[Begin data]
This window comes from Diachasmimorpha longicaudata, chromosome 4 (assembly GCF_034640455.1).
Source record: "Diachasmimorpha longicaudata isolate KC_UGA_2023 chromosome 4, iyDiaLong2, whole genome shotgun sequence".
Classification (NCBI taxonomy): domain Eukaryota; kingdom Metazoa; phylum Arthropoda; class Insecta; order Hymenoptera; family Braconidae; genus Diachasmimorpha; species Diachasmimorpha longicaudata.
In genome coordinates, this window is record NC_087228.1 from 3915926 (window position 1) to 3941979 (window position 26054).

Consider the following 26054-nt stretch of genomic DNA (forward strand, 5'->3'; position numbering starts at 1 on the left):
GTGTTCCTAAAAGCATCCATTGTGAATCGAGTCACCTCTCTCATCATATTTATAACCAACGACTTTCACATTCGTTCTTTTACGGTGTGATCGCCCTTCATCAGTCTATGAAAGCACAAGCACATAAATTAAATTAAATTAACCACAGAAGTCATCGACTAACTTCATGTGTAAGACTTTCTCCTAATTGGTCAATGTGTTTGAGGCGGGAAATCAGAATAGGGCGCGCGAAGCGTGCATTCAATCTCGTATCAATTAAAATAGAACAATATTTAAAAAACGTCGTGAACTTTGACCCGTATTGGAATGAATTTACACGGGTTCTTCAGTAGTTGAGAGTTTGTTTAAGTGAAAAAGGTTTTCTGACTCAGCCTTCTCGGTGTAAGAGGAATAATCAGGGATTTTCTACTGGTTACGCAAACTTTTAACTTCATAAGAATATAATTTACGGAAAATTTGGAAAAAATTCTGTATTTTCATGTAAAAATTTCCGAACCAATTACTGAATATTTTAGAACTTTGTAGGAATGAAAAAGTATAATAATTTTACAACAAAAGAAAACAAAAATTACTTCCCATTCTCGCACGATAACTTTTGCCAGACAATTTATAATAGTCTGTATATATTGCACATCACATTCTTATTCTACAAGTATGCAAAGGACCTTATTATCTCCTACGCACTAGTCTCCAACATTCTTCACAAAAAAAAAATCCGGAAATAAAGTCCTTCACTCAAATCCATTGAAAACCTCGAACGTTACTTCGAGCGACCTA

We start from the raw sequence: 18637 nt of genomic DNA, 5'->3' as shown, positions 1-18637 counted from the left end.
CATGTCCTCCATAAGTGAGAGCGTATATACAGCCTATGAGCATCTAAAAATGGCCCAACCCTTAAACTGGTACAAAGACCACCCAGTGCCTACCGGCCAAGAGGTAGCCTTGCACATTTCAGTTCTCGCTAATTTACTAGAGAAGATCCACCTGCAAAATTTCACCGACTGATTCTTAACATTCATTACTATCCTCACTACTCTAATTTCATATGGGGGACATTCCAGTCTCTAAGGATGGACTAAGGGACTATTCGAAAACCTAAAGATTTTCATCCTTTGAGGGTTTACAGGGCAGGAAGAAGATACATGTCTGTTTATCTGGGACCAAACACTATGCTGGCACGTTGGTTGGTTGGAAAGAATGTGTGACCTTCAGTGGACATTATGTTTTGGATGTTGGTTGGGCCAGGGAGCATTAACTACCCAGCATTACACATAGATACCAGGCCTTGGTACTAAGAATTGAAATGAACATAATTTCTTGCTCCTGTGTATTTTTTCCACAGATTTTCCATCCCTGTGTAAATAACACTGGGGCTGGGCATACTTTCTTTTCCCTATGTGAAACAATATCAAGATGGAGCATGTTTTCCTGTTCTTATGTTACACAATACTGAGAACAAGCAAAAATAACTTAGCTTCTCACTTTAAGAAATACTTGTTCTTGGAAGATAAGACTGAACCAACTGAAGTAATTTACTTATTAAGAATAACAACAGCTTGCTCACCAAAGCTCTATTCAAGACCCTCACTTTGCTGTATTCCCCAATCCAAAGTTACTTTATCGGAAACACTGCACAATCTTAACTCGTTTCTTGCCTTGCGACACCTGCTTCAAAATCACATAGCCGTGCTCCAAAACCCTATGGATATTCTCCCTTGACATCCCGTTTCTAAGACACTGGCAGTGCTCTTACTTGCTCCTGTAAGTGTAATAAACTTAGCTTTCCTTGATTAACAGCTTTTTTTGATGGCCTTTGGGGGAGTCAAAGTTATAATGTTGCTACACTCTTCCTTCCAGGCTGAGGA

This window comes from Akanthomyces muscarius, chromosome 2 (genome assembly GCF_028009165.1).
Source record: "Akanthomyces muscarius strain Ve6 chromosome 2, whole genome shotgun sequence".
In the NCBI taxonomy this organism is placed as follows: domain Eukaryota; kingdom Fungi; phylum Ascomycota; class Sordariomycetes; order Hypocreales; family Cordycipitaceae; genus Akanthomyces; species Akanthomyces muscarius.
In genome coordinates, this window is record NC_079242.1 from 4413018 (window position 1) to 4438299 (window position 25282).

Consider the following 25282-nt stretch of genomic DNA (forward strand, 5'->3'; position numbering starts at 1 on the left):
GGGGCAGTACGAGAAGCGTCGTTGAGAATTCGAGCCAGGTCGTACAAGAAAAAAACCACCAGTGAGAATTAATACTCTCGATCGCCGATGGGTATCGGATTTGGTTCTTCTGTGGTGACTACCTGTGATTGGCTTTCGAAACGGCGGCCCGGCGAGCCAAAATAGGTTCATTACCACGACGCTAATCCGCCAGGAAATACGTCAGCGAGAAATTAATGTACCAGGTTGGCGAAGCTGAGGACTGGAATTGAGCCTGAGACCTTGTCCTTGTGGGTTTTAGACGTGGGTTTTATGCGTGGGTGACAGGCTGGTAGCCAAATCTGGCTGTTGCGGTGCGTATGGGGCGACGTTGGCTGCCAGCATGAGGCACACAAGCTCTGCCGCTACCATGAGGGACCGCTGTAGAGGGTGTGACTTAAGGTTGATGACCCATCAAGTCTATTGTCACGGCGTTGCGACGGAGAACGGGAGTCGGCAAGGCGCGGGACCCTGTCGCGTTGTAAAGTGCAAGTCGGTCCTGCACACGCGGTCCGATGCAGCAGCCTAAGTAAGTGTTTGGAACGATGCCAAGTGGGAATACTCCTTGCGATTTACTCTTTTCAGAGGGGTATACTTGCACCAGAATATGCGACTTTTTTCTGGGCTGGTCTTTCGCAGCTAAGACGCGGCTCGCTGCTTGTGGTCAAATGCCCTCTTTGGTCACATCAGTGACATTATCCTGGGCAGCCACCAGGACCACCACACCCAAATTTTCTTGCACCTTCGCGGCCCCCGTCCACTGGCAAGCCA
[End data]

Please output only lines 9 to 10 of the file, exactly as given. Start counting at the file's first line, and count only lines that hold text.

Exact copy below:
This window comes from Akanthomyces muscarius, chromosome 2 (genome assembly GCF_028009165.1).
Source record: "Akanthomyces muscarius strain Ve6 chromosome 2, whole genome shotgun sequence".